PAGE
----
I know your smart, it’s why I bring my child to you. However there are somethings they do not teach you in medical school that I think are important for you to learn.
Don’t tell a parent that what their child won’t do.
Do tell them that you are not a fortune teller.
Don’t tell call a parent “mom” or “dad”. They are not your parent, they have names. We learned your name, learn ours.
Do call the NICU parent “mom” and “dad” if you think they need the reminder, the connection. But only for that reason.
Don’t tell them that you want to do a procedure “this” way because the “other” way feels like assault. Especially after the parent just held their own child down for 45 minutes for “this” procedure.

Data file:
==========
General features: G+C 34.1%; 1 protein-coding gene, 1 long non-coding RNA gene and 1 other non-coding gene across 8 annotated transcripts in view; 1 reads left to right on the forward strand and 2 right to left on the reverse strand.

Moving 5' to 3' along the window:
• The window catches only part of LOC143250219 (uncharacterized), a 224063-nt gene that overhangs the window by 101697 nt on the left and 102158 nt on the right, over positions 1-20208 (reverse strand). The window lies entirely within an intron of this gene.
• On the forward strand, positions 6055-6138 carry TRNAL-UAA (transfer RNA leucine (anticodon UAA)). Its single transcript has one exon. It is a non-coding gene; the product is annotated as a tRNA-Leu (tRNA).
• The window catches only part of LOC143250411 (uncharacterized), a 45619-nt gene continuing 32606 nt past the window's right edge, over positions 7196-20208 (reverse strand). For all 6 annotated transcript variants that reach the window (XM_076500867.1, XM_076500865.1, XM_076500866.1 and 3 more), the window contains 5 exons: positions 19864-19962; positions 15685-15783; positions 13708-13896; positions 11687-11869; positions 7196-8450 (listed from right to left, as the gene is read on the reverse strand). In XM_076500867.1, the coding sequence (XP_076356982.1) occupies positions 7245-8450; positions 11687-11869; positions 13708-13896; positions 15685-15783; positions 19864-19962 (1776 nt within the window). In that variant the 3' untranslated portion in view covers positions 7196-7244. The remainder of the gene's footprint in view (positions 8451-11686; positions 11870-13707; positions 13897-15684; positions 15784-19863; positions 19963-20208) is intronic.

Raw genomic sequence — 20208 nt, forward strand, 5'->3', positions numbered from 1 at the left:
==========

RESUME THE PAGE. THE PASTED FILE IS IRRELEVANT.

Do acknowledge that you are sorry they had to hold down their own child, but it was because there was no other option.
Don’t assume you know more about their child’s diagnosis than your medical degree does.
Do ask them their opinion, their experience and welcome their input.
Don’t be late for their child’s appointment.
Do respect their time.
Don’t tell them you were ‘too busy’ to return their call.
Do apologize it took so long to respond.
Don’t think just because you told us once, we are going to remember everything you said.
Do follow-up with an e-mail and then have a nurse or someone in your office follow-up the next week and ask if there are any other questions.
Don’t think parents disrespect you when we question.
Do understand we see you as our partner in our quest to help our child.
Don’t tell them what their child cannot do.
Do keep their expectations in check, with kindness.
We thank you for all the doctors, nurses and healthcare workers who help treat our children. We just think there are things that are not taught in medical school.